Curacao oil refinery takeover: Good for jobs, bad for climate?

After sanctions row with Venezuelan firm, European company signs deal to run complex with economic, environmental woes.

Curacao oil refinery
The Isla oil refinery in Curacao, as seen from the cemetery west of the complex towards which pollutants have been emitted for decades [Ben Piven/Al Jazeera]

In the middle of the Dutch Caribbean island of Curacao, a massive oil refinery interrupts an otherwise serene swath of palm trees, pastel buildings and proud cacti.

Known as the Isla complex, the industrial site is the source of noxious pollution that causes severe health problems and gives tiny, windy Curacao one of the highest per-capita carbon emissions rates globally, according to the World Bank.

But although the complex is struggling, it still generates substantial revenue for the government, provides thousands of jobs and is a hefty economic engine.

Last week, the state-run refining company, Refineria di Korsou (RdK), announced it had signed a sale agreement with the Geneva-based Klesch Group – looking to end a dispute that put the plant in the middle of a sanctions dispute between the United States and Venezuela.

Known for value investing, the commodities conglomerate privately owned by US entrepreneur Gary Klesch has been accused by critics of “vulture capitalist” activities for acquiring distressed assets in the petrochemical and metal sectors.

The lease to operate the facility held by Petroleos De Venezuela (PDVSA), the Venezuelan state-owned oil company, expired December 31 – which set off a scramble for a new company to own and manage Isla.

‘Develop the whole harbour’

The plant, which can process 335,000 barrels per day, used to represent around 8 percent of Curacao’s gross domestic product. But not everyone is happy about the new plans for the refinery.

“Develop the whole harbour area for maritime-connected activities and business,” said Lloyd Narain, spokesman for Amigu di Tera (Friends of the Earth Curacao).

He told Al Jazeera that – rather than improving the refinery – new local investments focused on shipping, services and education would be better for people and the planet.

In addition, Narain said emphasis on sustainable energy systems and retraining of technical workers would result in higher incomes.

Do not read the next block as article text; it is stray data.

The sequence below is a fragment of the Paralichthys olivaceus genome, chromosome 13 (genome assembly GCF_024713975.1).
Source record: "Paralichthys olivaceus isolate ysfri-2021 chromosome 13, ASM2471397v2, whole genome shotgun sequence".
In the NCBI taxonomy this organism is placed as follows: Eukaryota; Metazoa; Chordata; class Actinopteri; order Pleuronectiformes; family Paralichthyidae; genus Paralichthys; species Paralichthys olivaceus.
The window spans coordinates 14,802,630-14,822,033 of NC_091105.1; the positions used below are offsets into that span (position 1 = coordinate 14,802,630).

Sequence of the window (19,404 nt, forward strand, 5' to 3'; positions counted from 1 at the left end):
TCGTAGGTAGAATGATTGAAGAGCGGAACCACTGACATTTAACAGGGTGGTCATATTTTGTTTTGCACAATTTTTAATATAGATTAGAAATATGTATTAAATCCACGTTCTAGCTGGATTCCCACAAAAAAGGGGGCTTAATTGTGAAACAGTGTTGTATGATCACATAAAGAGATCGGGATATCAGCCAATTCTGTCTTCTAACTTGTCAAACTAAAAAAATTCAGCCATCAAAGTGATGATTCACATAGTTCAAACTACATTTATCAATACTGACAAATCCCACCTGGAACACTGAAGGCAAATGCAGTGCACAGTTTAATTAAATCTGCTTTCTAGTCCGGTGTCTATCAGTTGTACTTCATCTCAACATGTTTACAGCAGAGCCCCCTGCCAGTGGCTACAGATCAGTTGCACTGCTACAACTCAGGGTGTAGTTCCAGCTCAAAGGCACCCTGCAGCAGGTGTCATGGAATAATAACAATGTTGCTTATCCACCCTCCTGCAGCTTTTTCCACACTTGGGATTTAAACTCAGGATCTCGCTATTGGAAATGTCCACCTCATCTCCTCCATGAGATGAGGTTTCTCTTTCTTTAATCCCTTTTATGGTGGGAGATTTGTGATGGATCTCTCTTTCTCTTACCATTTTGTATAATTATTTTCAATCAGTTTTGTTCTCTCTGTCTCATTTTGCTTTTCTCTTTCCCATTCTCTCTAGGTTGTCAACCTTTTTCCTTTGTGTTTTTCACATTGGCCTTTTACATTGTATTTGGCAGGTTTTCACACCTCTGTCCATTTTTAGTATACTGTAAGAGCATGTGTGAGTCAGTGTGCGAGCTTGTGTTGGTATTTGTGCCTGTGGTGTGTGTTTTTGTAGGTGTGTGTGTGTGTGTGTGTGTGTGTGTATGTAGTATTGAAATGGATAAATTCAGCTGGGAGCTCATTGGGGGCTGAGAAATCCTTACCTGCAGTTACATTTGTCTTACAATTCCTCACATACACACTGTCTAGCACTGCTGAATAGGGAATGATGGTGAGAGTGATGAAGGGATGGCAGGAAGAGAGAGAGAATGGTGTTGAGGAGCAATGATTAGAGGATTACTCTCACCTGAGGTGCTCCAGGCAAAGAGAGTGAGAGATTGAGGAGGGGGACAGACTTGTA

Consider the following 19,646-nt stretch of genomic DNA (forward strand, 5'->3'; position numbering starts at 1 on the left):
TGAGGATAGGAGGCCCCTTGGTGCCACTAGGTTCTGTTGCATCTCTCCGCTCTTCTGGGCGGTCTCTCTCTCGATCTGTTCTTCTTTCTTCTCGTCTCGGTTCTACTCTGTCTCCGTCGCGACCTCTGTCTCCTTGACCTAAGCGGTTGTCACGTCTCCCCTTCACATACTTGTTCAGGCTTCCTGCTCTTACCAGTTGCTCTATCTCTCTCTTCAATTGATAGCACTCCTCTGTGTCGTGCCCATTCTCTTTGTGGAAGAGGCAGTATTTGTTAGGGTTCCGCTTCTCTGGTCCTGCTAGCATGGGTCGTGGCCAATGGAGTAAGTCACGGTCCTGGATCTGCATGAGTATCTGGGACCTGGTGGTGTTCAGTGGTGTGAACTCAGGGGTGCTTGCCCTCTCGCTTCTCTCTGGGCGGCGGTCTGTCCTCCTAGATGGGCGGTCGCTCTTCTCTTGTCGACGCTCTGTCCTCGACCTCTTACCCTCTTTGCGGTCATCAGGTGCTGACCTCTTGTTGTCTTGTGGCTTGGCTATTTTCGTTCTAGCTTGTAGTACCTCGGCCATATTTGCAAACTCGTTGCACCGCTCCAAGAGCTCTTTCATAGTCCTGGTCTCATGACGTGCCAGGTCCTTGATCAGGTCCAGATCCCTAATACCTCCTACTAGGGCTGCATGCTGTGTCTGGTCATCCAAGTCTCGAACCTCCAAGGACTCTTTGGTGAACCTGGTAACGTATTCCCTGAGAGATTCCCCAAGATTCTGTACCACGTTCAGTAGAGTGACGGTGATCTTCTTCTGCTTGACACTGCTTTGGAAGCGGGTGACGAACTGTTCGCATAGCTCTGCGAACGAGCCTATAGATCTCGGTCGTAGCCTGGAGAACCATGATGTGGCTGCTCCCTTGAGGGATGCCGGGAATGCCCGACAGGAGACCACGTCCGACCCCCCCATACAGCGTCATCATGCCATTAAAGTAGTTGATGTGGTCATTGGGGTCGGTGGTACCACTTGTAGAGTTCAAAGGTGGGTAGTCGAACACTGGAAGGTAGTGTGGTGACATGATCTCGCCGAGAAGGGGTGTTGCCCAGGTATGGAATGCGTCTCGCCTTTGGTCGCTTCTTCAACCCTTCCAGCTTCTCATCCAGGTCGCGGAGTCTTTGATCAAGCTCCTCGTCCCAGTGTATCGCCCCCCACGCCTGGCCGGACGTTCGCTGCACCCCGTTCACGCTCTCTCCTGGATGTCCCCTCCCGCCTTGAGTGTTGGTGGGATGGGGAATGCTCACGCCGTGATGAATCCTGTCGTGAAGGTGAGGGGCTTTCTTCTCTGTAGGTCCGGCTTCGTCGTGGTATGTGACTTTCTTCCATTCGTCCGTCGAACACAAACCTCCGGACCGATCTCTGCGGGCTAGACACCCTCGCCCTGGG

Regardless, he said the refinery’s “financial benefits must be spent on turning the island into a fossil-fuel free economy” and that production at the complex should be “limited to delivering [oil] for air traffic and shipping”.

Curacao waterfront
Tourists in Curacao come for the bright sun, colourful landscapes and extensive marine life [Ben Piven/Al Jazeera]

Curacao’s Prime Minister Eugene Rhuggenaath, who met with Klesch in October, has said the firm will inject “hundreds of millions” in the coming years. The annual lease will amount to $15m, with 15 cents paid to the government per barrel of oil stored and shipped. The tax setup is apparently still being negotiated.

Efforts to modernise the refinery could reap dividends for the ecosystem and reduce fumes that cause headaches, asthma and worse for locals. Officials have said the Klesch Group will comply with environmental standards.

“We need to promote new mechanisms for matching investment capital with enterprises addressing climate change,” tweeted Rhuggenaath on December 2, calling for “transformational investment to secure a healthy environment for all living things”.

Negative ecological effects

The refinery has belched toxins for decades. Area residents have long complained about the health toll, filing lawsuits alleging that cancer and chronic coughs are the results of the pollution and particulate matter.

The two neighbourhoods due west of the refinery, Marchena and Wishi, bear the brunt of the bad air.